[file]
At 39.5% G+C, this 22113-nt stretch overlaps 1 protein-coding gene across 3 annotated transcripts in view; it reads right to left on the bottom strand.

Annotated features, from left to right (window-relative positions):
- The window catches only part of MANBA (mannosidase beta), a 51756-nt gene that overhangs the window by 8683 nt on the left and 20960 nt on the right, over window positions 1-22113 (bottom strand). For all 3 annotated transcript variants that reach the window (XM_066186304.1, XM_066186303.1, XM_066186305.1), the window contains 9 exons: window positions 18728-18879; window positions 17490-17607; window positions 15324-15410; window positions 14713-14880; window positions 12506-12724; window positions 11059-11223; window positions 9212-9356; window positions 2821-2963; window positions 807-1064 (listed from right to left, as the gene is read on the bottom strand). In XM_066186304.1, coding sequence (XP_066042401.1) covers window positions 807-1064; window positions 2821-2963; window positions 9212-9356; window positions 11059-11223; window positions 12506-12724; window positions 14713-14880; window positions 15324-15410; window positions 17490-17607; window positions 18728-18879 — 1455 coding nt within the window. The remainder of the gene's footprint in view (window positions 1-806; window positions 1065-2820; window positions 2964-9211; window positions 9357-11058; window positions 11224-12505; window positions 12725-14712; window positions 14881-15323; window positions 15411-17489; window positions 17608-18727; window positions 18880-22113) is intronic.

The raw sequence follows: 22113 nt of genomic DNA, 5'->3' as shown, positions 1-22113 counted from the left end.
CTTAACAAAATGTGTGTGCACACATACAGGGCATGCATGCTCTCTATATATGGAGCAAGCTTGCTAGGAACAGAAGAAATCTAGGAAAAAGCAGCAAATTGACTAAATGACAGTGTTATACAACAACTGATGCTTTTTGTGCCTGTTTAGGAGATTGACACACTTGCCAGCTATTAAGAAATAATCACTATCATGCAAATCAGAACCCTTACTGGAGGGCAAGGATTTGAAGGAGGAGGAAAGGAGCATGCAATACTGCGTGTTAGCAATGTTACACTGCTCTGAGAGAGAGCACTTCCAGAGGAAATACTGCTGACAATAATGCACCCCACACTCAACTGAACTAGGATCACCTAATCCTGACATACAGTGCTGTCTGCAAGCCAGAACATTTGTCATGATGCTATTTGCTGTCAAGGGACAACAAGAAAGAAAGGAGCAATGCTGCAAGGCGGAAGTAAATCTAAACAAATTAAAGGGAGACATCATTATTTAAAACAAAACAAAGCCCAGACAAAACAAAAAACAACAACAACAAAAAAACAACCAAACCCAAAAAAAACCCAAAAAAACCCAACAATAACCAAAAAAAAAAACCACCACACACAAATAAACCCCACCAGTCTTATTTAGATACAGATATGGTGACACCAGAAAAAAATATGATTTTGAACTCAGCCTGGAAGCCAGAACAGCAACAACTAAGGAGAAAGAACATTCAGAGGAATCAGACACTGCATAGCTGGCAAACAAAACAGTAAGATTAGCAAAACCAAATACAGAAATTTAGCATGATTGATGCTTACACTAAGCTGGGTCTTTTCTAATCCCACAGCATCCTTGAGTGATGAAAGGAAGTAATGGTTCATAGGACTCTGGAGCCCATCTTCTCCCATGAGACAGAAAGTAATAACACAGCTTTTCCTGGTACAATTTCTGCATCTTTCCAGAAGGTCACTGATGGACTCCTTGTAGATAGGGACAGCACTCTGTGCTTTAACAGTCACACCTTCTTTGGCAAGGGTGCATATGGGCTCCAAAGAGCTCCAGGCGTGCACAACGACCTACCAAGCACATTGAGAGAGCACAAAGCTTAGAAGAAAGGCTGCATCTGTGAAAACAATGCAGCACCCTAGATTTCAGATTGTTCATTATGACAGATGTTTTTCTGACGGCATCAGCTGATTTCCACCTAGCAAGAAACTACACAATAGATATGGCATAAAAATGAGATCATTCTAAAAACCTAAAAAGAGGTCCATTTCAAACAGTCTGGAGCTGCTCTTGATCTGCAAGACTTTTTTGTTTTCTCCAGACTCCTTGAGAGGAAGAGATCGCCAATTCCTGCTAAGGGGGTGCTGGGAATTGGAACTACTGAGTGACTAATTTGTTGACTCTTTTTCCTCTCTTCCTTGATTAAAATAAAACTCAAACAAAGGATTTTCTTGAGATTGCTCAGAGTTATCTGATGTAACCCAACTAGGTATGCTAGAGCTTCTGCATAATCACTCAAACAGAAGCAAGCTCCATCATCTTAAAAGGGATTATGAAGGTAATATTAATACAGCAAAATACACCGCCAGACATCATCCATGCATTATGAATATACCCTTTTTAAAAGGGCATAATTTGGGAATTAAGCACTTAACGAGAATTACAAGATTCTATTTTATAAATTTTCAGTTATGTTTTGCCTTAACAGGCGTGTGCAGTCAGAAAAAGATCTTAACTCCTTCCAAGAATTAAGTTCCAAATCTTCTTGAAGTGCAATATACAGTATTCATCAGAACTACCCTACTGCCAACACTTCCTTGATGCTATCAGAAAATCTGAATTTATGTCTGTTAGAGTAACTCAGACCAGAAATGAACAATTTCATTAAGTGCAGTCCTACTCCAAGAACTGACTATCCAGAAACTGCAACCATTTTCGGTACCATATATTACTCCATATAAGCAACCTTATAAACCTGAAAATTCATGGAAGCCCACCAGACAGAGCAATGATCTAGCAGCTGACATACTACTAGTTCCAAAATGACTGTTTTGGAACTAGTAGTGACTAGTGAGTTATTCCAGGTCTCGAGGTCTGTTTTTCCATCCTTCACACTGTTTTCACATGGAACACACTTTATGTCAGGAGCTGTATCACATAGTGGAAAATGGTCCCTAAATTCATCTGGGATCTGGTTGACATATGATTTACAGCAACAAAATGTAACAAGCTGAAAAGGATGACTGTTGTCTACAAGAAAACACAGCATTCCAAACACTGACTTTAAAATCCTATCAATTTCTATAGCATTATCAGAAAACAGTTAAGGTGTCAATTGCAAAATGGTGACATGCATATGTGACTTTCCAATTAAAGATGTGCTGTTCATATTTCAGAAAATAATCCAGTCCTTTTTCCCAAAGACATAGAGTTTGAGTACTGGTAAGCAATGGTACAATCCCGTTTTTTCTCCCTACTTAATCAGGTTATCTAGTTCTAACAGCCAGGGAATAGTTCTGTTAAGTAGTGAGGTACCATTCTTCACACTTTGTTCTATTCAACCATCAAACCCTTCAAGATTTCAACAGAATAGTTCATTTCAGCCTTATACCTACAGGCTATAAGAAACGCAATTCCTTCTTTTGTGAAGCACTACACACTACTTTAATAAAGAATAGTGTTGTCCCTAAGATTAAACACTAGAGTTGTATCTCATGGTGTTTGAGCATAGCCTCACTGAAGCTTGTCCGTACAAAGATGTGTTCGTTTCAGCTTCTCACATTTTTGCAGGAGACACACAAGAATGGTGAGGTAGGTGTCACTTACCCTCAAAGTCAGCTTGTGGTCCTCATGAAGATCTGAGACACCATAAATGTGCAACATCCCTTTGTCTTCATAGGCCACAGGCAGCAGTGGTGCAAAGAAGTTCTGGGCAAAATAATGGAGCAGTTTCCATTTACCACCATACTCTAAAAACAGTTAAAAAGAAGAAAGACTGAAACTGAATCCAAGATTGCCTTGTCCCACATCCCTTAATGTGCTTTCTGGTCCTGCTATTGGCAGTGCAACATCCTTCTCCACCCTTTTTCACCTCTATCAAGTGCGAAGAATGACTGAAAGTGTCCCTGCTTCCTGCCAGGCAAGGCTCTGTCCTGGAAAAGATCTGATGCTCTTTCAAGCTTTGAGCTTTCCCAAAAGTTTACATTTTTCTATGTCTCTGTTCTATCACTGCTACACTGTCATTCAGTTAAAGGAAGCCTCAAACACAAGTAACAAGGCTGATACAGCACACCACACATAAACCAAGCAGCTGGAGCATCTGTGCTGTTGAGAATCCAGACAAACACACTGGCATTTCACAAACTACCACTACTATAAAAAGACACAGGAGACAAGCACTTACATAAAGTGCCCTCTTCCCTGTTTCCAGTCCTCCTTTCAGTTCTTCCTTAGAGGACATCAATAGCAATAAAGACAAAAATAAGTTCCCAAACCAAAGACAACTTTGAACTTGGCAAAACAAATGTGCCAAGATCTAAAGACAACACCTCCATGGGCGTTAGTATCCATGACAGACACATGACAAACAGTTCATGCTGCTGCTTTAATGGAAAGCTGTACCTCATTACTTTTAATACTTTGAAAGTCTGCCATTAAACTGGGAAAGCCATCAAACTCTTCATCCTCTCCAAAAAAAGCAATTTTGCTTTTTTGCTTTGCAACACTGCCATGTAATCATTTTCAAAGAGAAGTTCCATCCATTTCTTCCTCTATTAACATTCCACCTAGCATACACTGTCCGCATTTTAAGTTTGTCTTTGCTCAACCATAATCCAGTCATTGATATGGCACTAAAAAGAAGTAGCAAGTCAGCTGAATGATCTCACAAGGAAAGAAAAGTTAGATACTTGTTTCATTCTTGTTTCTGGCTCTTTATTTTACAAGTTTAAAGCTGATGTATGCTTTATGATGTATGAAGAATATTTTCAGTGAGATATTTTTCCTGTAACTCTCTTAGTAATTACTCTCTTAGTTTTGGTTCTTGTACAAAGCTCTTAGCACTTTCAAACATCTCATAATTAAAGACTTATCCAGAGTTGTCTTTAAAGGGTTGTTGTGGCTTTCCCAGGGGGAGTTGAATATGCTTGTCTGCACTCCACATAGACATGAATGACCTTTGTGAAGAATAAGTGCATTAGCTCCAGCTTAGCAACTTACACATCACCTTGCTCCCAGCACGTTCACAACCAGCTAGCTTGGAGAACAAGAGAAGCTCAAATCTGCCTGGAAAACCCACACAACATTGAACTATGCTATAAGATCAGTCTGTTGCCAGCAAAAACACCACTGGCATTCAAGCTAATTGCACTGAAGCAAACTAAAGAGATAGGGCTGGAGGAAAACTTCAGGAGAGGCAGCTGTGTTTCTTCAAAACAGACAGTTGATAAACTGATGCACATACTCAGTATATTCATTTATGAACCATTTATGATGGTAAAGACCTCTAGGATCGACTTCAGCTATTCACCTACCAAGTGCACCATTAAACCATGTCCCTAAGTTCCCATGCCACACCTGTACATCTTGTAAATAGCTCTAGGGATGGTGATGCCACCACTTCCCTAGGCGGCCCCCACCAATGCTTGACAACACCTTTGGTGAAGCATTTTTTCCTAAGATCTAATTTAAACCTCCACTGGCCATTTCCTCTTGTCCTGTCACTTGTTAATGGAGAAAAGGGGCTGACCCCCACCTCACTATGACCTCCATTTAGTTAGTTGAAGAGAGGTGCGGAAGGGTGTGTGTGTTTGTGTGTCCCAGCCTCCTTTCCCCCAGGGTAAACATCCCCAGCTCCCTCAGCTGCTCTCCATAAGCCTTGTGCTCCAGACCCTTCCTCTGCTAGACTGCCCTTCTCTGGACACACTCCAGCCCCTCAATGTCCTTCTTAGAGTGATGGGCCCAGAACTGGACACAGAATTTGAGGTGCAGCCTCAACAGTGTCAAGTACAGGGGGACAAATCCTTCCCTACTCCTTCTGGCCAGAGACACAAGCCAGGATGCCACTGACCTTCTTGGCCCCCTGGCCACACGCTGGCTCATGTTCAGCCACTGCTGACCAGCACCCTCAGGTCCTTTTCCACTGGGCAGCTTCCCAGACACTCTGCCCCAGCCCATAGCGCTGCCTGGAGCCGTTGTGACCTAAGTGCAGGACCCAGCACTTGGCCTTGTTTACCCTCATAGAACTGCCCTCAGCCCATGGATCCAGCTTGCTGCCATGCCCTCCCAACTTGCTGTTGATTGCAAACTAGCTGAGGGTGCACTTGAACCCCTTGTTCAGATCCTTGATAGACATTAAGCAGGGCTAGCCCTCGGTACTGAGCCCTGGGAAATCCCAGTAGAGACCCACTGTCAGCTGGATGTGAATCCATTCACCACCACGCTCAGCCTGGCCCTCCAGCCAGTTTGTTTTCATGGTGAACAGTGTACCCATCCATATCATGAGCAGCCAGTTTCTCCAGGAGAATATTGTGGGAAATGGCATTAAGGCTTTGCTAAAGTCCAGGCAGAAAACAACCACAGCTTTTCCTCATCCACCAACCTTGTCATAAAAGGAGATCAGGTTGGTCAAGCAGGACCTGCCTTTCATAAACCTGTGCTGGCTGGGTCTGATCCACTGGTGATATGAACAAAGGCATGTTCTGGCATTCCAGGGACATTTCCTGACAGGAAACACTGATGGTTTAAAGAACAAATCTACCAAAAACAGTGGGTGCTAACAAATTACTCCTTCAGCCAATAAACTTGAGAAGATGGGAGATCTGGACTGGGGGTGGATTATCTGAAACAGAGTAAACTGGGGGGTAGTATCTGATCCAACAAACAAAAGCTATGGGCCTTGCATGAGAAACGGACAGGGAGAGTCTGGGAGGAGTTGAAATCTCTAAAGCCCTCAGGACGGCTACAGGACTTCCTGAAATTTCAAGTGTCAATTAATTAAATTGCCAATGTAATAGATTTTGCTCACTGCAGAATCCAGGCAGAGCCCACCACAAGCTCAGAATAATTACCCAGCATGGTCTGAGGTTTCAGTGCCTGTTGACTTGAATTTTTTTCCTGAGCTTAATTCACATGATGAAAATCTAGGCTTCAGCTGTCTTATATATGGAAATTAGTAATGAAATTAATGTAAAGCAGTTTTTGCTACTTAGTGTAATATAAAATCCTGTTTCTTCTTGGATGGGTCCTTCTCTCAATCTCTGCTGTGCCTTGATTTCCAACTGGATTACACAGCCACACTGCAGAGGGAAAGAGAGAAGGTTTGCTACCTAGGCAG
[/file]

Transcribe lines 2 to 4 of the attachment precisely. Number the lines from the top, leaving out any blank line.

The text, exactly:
Annotated features, from left to right (window-relative positions):
- The window catches only part of MANBA (mannosidase beta), a 51756-nt gene that overhangs the window by 8683 nt on the left and 20960 nt on the right, over window positions 1-22113 (bottom strand). For all 3 annotated transcript variants that reach the window (XM_066186304.1, XM_066186303.1, XM_066186305.1), the window contains 9 exons: window positions 18728-18879; window positions 17490-17607; window positions 15324-15410; window positions 14713-14880; window positions 12506-12724; window positions 11059-11223; window positions 9212-9356; window positions 2821-2963; window positions 807-1064 (listed from right to left, as the gene is read on the bottom strand). In XM_066186304.1, coding sequence (XP_066042401.1) covers window positions 807-1064; window positions 2821-2963; window positions 9212-9356; window positions 11059-11223; window positions 12506-12724; window positions 14713-14880; window positions 15324-15410; window positions 17490-17607; window positions 18728-18879 — 1455 coding nt within the window. The remainder of the gene's footprint in view (window positions 1-806; window positions 1065-2820; window positions 2964-9211; window positions 9357-11058; window positions 11224-12505; window positions 12725-14712; window positions 14881-15323; window positions 15411-17489; window positions 17608-18727; window positions 18880-22113) is intronic.

The raw sequence follows: 22113 nt of genomic DNA, 5'->3' as shown, positions 1-22113 counted from the left end.